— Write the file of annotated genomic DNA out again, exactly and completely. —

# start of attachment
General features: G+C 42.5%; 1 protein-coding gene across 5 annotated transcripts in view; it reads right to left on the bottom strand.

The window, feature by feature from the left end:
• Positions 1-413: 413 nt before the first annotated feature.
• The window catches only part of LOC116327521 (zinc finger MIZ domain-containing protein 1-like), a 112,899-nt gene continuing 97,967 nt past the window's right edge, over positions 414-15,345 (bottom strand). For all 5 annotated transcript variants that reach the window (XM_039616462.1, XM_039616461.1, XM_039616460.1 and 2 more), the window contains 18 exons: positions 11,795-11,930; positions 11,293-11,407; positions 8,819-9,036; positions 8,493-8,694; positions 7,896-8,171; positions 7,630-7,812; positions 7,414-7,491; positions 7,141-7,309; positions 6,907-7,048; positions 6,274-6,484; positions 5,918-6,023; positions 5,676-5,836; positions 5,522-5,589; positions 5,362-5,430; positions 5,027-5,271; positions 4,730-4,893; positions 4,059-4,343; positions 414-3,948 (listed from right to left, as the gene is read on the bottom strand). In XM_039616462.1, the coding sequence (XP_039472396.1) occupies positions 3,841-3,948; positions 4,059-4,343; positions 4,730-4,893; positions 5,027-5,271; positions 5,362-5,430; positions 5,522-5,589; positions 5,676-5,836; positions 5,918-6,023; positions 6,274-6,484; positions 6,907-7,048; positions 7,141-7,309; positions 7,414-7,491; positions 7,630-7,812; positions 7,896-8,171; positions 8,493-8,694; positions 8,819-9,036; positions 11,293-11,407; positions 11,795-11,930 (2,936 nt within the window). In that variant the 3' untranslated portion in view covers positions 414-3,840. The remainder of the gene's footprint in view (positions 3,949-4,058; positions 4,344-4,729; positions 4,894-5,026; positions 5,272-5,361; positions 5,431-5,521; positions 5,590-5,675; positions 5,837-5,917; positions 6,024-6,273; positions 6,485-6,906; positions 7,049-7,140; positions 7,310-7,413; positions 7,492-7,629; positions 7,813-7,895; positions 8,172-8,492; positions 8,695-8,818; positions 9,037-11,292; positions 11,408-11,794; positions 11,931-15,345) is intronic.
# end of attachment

General features: G+C 42.5%; 1 protein-coding gene across 5 annotated transcripts in view; it reads right to left on the bottom strand.

The window, feature by feature from the left end:
• Positions 1-413: 413 nt before the first annotated feature.
• The window catches only part of LOC116327521 (zinc finger MIZ domain-containing protein 1-like), a 112,899-nt gene continuing 97,967 nt past the window's right edge, over positions 414-15,345 (bottom strand). For all 5 annotated transcript variants that reach the window (XM_039616462.1, XM_039616461.1, XM_039616460.1 and 2 more), the window contains 18 exons: positions 11,795-11,930; positions 11,293-11,407; positions 8,819-9,036; positions 8,493-8,694; positions 7,896-8,171; positions 7,630-7,812; positions 7,414-7,491; positions 7,141-7,309; positions 6,907-7,048; positions 6,274-6,484; positions 5,918-6,023; positions 5,676-5,836; positions 5,522-5,589; positions 5,362-5,430; positions 5,027-5,271; positions 4,730-4,893; positions 4,059-4,343; positions 414-3,948 (listed from right to left, as the gene is read on the bottom strand). In XM_039616462.1, the coding sequence (XP_039472396.1) occupies positions 3,841-3,948; positions 4,059-4,343; positions 4,730-4,893; positions 5,027-5,271; positions 5,362-5,430; positions 5,522-5,589; positions 5,676-5,836; positions 5,918-6,023; positions 6,274-6,484; positions 6,907-7,048; positions 7,141-7,309; positions 7,414-7,491; positions 7,630-7,812; positions 7,896-8,171; positions 8,493-8,694; positions 8,819-9,036; positions 11,293-11,407; positions 11,795-11,930 (2,936 nt within the window). In that variant the 3' untranslated portion in view covers positions 414-3,840. The remainder of the gene's footprint in view (positions 3,949-4,058; positions 4,344-4,729; positions 4,894-5,026; positions 5,272-5,361; positions 5,431-5,521; positions 5,590-5,675; positions 5,837-5,917; positions 6,024-6,273; positions 6,485-6,906; positions 7,049-7,140; positions 7,310-7,413; positions 7,492-7,629; positions 7,813-7,895; positions 8,172-8,492; positions 8,695-8,818; positions 9,037-11,292; positions 11,408-11,794; positions 11,931-15,345) is intronic.